So when I sat down this weekend, yes sat, on a toilet in my church, I did not think twice about it. This is no public restroom. This is basically God's restroom. Germ free. Beautiful. Clean. Old ladies and scripture verses. Not even in the same category as a public bathroom that just anyone can use. This toilet is a Christian. It is a Christian bathroom. For Christian people. It is not public. It is in it's own genre of bathrooms. It's like using the bathroom at my grandma's or my Sunday school teacher's house. I do not inspect it for dirt and grime or squat and run, in fact, I don't think twice about it, I treat it as my own house and get comfy and cozy and take my time. It's all in the family, right?
Imagine my sheer horror this weekend as I sat down on the church toilet and my rear end was greeted by a warm liquid that I will assume was not toilet water. I felt it crawl up the back of my legs and go places it should definitely not be. I felt the germs and cooties invade my body as they seeped in through my very pores. And in an unexpected moment I had a new reality to face. Suddenly, swiftly, and painfully I realized church toilets are not safe. I was crushed.
I was disillusioned. So much for the one sacred bathroom in the world. What a rude awakening. It had never dawned on me that I was treating church toilets any different than other public toilets, but I was! I never realized how comfortable I'd become with church toilets. I guess over a life time of going to church, somewhere along the way I started to associate church toilets with a perfect model of cleanliness, purity, and safety. In my mind church toilets were safe and I could let my guard down in this super holy environment. I had internalized church bathrooms to reflect my idea of the church: clean, safe, and pure. Cootie free.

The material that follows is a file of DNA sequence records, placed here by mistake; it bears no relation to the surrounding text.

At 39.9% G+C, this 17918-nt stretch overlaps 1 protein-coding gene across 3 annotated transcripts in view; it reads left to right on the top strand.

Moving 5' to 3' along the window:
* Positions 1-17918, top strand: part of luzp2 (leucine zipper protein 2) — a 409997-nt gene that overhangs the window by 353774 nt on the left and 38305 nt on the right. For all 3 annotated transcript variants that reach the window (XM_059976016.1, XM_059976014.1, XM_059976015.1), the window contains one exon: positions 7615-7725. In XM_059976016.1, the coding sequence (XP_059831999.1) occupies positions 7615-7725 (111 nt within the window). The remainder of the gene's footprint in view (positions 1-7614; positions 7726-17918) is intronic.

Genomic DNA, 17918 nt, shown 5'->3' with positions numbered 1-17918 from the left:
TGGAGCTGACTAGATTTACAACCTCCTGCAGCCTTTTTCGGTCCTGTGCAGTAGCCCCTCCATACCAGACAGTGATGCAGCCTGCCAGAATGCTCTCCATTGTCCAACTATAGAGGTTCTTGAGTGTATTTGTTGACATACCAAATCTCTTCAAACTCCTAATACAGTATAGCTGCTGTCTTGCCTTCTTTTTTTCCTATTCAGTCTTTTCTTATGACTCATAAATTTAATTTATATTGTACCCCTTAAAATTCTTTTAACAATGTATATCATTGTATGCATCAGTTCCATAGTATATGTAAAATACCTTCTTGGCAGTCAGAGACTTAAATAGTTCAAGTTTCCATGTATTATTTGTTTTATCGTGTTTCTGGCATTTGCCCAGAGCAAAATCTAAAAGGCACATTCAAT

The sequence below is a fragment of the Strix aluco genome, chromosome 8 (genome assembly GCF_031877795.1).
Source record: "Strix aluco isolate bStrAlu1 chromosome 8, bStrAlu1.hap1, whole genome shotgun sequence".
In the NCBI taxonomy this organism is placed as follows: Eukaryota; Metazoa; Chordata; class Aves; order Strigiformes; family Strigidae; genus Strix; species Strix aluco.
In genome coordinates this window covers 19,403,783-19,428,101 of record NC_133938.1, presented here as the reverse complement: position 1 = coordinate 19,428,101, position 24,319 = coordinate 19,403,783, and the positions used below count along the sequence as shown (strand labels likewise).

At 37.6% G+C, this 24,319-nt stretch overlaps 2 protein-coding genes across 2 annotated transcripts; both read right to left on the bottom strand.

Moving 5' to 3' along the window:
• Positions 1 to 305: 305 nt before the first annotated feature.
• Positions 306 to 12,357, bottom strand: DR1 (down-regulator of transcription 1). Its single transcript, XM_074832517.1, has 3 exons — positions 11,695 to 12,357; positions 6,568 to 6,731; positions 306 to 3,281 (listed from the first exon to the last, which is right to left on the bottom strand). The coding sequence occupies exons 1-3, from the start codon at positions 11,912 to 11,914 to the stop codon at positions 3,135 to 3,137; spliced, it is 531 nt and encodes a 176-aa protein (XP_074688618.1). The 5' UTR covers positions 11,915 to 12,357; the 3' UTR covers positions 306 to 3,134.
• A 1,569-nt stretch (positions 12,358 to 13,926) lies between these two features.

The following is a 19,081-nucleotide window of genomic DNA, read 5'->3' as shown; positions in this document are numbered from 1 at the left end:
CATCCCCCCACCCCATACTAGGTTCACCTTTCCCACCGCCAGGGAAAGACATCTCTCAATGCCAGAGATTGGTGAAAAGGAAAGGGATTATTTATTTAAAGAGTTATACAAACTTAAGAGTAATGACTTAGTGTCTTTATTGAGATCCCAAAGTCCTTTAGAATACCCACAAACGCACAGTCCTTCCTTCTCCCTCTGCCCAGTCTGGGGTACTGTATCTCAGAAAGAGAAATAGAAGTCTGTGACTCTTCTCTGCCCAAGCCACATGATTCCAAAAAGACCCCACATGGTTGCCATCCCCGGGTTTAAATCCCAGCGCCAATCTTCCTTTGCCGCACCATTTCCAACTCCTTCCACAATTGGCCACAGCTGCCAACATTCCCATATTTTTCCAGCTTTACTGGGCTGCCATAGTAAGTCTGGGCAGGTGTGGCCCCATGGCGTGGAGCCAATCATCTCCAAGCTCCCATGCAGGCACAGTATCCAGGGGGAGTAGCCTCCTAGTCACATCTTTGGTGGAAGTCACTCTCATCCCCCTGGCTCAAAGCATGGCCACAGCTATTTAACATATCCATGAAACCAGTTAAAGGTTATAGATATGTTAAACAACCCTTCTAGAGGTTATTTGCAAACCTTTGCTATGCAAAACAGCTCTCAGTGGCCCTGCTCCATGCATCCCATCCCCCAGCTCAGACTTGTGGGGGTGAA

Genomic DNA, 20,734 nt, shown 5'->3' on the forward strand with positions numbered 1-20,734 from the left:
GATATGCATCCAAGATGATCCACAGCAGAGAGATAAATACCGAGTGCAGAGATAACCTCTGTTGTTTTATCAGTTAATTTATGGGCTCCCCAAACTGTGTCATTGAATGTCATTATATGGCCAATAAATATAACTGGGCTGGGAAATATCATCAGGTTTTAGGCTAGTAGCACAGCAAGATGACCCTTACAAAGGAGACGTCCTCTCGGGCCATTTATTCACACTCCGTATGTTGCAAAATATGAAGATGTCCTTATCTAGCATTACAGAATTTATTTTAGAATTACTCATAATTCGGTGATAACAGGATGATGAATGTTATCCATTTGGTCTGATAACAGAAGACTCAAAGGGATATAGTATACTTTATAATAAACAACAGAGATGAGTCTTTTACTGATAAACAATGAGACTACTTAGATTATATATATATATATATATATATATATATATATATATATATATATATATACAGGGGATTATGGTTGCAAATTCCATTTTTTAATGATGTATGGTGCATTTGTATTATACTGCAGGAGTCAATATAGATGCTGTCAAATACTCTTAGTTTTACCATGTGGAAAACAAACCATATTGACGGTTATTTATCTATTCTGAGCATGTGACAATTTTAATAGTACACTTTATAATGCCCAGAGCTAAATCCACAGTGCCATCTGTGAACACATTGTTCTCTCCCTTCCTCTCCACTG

Church toilets are, in fact, theoretically more dirty than the average public restroom. The church I attend has thousands of members. Let's say half of those are women and that they each go to the bathroom once every Sunday. That means a good 1500 women shuffling in and out of the stalls minimum. Who knows where they have just come from and if they are carrying germs? Hello! The sheer volume of women and the amount of activity that happens in a church bathroom beats out almost any public restroom because of sheer traffic alone! I was calculating all of this in my mind and having vivid flashbacks of all the careless years I had used a church bathroom; the toilet was doing bad things to me; I was experiencing my incredibly rude awakening; the pastor was finally preaching; my mind was racing; my life flashing before my eyes. Church toilets: unholy.